MP3 Allison Scull & Victor Martin - From the Back Burner
Komplettes MP3 Album von Allison Scull & Victor Martin
Angegebene Spieldauer: 42:21
Kurz-Beschreibung von CDbaby: An overall sound that blends a mellow guitar groove, warm vocals and lyrical sax licks in original material. Food for the soul.
Käufer, die sich für (Sade Lester Young Bashia) interessieren sollten sich dieses Album anhören.
Weitere Informationen vom Distributor:
CD Design: Suzanne Scull, suzannescull@https://www.tradebit.com
Check "LIVE SHOW SCHEDULE" (530) 235-2809 for booking.
A review of one of Allison and Victor’s performances can be found on https://www.tradebit.com
Allison Scull and Victor Martin have come from two different spectrums, folk and jazz , to create music that crosses the boundaries of age, gender, and culture. Some call it jazz, others call it folk, folk-jazz and one listener even characterized their music as "Saxofolk." Whatever you want to call it, they are blazing their own trail reaching wider audiences as they tour around the country.
One of twins, Allison Scull was raised in Belgium and La Jolla, California. She found her musical future in a choir class at the San Diego School of Performing Arts. The release of "Allison St," her first CD, was the culmination of a lifelong dream to create and publish her own style of music. This album is characterized as having neo-folk sound, with some Latin overtones and a hint of jazz. Combining French and English lyrics, a wide range in vocals and unexpected changes in the music, the album was a success. Scull toured all over California and Oregon as a solo act.
Martin saw Scull performing in 1998 and immediately liked her style. Sharing a love of jazz, it was inevitable that Scull would ask Martin to perform background sax on her CD, and he adds his own arms tones and lyrical phrasings to "Mirror Me, Mirror You" on "Allison St.". The duo began to perform together as often as their schedules will allow.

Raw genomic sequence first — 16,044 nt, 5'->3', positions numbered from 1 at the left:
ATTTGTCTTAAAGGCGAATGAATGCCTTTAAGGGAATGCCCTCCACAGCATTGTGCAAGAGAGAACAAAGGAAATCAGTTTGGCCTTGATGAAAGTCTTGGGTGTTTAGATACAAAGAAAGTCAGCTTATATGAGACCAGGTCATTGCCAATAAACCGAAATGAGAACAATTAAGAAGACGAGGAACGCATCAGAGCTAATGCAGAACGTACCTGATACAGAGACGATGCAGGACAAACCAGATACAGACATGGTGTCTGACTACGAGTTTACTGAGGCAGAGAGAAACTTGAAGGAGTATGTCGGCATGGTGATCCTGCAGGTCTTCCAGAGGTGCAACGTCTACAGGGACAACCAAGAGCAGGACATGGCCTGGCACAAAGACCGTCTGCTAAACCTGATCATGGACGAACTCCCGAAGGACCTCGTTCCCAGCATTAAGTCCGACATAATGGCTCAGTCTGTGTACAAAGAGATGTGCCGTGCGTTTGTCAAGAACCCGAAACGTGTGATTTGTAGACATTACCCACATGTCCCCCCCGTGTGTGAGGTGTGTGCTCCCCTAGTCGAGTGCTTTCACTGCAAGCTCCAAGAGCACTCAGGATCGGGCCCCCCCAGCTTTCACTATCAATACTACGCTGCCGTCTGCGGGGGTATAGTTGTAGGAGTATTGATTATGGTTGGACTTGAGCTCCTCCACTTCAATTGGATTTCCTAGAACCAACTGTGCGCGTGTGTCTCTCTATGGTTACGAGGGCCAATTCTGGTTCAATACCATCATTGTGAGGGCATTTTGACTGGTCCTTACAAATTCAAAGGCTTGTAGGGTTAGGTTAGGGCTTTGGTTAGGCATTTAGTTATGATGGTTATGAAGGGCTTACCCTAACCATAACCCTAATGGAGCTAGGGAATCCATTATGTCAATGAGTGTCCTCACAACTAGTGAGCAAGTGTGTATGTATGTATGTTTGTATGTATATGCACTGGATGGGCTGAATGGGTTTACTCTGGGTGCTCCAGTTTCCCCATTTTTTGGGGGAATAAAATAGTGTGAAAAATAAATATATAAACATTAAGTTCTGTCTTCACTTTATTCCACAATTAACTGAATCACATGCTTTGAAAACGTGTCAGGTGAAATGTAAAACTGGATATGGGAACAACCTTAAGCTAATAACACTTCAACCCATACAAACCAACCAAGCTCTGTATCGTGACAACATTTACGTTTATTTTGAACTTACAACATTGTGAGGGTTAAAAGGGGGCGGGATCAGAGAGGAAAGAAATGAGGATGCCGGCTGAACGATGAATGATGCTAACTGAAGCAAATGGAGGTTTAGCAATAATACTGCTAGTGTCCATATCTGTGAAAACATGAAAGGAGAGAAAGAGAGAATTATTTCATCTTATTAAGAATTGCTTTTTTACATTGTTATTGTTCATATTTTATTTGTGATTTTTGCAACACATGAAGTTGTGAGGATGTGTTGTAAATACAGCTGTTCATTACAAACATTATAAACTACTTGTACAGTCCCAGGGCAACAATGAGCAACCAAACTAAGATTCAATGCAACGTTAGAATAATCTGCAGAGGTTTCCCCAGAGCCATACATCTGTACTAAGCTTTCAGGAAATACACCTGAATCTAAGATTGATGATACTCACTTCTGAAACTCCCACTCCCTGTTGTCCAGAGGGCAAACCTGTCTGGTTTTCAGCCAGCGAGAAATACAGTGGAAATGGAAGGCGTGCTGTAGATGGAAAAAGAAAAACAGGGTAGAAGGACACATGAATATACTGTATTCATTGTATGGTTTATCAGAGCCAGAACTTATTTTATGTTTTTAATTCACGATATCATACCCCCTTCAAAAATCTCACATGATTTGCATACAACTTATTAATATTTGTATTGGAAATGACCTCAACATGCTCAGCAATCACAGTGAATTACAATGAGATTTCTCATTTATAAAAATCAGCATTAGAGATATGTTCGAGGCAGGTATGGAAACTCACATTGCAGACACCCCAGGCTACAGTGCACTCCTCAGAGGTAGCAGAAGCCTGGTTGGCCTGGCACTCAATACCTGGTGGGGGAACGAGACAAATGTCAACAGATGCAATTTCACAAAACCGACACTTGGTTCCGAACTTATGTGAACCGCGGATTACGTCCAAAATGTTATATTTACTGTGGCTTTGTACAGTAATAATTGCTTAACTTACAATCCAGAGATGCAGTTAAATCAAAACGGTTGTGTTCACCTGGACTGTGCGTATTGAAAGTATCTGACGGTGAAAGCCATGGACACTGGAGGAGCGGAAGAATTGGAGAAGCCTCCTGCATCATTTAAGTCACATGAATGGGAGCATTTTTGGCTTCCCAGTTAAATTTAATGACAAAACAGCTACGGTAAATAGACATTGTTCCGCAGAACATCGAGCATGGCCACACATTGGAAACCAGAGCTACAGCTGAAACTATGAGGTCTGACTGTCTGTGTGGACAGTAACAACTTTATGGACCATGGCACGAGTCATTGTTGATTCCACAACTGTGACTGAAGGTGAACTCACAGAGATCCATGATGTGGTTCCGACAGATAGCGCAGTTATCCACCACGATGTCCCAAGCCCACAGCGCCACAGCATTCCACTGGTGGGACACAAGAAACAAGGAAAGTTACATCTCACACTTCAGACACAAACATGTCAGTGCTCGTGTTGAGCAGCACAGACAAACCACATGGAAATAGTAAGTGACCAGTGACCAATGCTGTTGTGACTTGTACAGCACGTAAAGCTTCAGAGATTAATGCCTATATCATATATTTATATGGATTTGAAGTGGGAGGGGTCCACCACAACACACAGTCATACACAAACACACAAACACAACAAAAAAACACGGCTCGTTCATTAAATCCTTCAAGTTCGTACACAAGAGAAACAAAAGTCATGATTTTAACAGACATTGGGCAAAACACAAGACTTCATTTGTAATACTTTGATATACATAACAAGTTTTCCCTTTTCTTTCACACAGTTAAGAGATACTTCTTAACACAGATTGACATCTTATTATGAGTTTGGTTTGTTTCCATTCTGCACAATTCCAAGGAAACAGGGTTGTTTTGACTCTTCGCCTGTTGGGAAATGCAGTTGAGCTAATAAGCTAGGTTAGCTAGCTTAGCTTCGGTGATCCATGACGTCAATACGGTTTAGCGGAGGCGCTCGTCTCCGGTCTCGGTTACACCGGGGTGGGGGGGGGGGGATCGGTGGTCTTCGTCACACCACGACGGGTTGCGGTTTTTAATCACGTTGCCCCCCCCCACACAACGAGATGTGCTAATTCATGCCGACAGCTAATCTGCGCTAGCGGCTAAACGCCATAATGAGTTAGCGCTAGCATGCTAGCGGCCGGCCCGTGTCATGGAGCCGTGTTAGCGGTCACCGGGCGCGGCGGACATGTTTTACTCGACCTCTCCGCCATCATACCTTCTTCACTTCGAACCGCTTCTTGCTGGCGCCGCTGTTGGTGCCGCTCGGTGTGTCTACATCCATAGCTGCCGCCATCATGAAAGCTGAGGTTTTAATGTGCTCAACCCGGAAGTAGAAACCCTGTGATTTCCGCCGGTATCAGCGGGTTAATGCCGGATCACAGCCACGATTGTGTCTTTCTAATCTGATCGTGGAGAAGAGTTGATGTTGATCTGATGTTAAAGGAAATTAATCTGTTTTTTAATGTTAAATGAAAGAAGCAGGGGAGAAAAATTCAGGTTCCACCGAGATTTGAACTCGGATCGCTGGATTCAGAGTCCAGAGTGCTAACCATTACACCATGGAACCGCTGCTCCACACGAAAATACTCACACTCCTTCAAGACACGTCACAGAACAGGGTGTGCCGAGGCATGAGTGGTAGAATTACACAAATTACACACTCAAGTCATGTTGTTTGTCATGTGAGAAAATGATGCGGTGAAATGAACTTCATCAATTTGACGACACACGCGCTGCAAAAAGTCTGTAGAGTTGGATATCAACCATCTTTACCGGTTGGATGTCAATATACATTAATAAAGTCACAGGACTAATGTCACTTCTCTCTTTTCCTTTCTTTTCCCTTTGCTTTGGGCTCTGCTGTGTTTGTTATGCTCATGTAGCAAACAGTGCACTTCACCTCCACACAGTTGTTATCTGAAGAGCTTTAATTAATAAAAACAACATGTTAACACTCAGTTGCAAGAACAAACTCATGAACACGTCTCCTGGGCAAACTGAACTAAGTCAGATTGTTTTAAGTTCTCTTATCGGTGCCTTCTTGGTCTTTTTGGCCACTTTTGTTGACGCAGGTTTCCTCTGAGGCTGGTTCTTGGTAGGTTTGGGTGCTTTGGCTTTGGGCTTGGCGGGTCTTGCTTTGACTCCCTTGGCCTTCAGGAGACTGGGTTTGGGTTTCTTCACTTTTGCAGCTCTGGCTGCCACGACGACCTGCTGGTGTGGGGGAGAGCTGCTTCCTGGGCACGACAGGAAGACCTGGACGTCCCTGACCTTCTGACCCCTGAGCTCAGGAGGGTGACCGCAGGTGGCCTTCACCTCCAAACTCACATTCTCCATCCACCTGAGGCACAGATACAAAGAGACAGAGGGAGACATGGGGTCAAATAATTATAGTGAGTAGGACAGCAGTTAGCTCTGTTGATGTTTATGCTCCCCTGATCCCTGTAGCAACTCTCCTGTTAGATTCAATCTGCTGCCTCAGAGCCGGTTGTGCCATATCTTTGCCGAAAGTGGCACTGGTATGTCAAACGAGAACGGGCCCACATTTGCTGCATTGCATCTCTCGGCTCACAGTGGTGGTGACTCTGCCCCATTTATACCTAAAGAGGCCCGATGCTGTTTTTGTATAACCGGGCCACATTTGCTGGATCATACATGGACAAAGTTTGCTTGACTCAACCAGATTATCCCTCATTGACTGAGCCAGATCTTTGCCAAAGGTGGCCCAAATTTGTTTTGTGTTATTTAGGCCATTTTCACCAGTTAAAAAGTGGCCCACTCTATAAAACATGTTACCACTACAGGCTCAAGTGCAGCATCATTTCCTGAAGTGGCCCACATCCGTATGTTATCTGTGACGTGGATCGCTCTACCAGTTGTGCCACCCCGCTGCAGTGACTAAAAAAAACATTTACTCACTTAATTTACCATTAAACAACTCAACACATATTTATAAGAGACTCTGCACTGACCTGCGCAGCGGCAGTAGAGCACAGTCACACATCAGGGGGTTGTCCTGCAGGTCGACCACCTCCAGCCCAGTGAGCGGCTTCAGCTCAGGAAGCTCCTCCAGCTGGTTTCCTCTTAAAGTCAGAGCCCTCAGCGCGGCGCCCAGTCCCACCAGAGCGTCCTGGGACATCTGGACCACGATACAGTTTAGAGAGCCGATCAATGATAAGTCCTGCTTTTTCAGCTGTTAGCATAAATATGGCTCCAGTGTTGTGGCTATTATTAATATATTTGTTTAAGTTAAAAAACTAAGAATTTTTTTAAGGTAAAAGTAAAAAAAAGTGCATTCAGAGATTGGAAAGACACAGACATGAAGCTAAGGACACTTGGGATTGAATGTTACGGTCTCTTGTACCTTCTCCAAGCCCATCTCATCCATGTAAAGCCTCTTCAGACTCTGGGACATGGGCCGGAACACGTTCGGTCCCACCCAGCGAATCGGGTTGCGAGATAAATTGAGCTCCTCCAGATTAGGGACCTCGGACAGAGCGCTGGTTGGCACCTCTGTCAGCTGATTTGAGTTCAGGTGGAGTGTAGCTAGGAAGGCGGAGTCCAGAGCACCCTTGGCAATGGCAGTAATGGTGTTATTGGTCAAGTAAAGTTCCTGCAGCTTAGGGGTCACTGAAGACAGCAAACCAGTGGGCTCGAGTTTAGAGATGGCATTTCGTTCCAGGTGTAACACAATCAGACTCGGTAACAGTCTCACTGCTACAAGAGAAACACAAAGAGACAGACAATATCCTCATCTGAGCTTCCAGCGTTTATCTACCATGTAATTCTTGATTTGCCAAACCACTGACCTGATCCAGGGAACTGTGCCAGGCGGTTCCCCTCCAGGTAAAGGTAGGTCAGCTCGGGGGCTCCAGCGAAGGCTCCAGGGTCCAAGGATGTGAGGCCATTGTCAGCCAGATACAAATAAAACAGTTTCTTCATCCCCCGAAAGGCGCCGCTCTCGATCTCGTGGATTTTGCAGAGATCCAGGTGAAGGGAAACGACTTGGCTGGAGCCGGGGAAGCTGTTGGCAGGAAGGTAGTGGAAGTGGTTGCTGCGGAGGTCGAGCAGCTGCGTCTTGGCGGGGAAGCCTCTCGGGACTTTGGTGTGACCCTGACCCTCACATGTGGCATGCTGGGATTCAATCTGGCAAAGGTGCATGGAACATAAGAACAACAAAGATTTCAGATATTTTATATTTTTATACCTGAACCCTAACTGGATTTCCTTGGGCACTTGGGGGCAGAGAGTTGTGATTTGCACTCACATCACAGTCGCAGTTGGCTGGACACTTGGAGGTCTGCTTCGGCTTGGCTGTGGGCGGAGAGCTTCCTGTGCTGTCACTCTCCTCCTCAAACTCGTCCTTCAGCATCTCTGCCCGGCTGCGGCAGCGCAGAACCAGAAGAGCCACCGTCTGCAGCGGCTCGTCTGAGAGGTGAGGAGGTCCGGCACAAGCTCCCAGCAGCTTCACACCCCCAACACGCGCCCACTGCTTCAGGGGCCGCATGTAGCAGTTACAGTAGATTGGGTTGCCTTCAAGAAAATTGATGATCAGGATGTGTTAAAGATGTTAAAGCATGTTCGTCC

Victor Martin was born and raised on the East Coast, but has lived in the Mount Shasta area for several years. He was introduced to the saxophone in junior high school, beginning a love affair that carried him to the Wilmington School of Music in Delaware and from there to the Army, where he played and toured with the 9th Infantry Rock Band while stationed in Fort Lewis, Washington. Martin’s sound is satisfying, and he is willing to break the barriers and go beyond to take the sound to its fullest. Martin has performed with Grammy Award-winner Joe Henderson, as well as Michael Schrives, Kitty Margolis, Curtis Salgado and a host of other musicians. While versatile in his playing, Martin’s first love is jazz, but he also performs with Sound Advice, a rhythm ’n blues band whose original music can be found on a CD entitled "Mind Over Matter."
"From the Back Burner" highlights Martin and Scull’s collaborative efforts. Together they have shared the stage with Tuck and Patti, Walter "Wolfman" Washington, Craig Chaquico, Shana Morrison, Archie Lee Hooker, Kelly Joe Phelps, and for John Hammond. They continue touring the West Coast, progressively making their way from the West Coast to the East Coast. Allison and Victor have also just released a new live recording.
ALLISON SCULL AND
by John Aiello
Interview published Fall, 2001 of The American Muse
Allison Scull of Dunsmuir (an old railroad town at the upper arm of the Sacramento River Canyon) has been singing since she was a small child.